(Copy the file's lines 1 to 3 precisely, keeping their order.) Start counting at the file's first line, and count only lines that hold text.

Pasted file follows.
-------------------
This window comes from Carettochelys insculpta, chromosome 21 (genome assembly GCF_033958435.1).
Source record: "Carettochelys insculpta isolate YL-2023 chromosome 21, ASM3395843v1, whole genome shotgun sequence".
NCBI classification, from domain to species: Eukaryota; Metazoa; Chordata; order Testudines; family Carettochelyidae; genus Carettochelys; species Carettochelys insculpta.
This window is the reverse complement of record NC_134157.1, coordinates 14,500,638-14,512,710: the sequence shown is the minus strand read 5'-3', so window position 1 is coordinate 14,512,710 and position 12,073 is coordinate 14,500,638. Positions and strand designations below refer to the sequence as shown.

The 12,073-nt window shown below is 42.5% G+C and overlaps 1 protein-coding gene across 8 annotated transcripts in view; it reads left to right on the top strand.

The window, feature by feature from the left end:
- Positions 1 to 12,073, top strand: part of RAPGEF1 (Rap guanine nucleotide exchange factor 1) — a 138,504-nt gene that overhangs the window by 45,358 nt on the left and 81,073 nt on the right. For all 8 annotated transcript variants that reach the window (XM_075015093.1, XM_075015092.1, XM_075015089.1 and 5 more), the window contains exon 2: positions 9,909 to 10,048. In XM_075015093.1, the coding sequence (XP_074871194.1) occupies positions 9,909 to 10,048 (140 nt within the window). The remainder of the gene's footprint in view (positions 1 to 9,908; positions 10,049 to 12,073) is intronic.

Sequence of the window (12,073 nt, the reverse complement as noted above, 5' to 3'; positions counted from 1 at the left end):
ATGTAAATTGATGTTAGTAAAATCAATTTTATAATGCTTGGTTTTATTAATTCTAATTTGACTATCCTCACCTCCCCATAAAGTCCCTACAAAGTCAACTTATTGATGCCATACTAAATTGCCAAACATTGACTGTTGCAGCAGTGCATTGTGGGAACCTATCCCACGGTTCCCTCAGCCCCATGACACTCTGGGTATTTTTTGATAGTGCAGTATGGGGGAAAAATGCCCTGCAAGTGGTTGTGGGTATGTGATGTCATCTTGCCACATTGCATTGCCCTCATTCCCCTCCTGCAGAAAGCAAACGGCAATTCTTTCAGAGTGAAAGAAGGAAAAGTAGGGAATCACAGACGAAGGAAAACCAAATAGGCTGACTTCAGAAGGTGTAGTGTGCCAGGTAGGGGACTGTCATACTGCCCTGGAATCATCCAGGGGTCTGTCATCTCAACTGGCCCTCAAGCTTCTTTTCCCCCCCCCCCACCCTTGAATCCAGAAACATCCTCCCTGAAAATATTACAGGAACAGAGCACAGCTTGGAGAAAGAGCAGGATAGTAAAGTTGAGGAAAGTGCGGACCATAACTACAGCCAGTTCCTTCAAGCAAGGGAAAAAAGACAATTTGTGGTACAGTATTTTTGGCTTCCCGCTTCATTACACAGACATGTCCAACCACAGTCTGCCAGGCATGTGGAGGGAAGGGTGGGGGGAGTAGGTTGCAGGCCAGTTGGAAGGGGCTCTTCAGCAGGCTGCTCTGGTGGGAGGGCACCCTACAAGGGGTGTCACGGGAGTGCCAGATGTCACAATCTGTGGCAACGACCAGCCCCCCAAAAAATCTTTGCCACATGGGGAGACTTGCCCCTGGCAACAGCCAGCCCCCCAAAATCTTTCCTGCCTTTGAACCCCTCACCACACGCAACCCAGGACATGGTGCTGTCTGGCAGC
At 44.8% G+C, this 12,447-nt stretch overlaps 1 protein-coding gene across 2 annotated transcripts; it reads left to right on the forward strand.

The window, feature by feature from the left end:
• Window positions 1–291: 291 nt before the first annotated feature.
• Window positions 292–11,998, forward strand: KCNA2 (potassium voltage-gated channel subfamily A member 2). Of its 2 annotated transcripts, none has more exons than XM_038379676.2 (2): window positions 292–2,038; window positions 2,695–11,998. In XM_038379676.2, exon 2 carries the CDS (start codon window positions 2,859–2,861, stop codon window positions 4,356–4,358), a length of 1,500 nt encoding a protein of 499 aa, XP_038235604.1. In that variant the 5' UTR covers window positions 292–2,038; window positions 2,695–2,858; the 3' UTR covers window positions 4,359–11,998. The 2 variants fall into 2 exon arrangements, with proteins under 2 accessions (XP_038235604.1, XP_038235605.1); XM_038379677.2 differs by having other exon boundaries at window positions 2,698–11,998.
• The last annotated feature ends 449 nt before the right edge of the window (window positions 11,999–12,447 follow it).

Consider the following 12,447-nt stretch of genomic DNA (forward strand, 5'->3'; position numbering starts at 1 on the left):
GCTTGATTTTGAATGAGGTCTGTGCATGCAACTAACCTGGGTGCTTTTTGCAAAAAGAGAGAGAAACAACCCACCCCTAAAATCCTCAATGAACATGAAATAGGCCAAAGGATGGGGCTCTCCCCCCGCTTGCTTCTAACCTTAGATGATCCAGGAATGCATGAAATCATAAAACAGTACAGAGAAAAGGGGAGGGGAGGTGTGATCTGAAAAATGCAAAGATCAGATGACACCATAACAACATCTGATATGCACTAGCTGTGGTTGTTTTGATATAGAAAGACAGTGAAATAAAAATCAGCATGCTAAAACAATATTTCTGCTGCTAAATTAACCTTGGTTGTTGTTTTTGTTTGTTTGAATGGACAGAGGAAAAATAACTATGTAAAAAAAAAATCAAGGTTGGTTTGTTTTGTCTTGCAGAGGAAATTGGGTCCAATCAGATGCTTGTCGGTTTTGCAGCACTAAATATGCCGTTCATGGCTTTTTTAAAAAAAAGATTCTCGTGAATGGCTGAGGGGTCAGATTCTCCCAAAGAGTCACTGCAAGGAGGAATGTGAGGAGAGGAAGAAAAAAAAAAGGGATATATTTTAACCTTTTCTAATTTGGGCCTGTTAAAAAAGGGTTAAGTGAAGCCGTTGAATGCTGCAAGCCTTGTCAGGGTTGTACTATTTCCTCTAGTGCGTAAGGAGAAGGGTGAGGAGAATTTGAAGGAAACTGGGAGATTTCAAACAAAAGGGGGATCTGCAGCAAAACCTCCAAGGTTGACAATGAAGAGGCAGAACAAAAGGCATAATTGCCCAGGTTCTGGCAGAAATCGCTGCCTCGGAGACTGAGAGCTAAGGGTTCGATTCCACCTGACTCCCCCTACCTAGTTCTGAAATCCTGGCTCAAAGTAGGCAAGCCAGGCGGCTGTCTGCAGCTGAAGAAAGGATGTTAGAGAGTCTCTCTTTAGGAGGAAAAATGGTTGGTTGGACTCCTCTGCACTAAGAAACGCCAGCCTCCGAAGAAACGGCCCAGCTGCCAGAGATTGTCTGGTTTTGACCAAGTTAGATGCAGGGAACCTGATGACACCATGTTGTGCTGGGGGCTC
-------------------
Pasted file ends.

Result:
This window comes from Carettochelys insculpta, chromosome 21 (genome assembly GCF_033958435.1).
Source record: "Carettochelys insculpta isolate YL-2023 chromosome 21, ASM3395843v1, whole genome shotgun sequence".
NCBI classification, from domain to species: Eukaryota; Metazoa; Chordata; order Testudines; family Carettochelyidae; genus Carettochelys; species Carettochelys insculpta.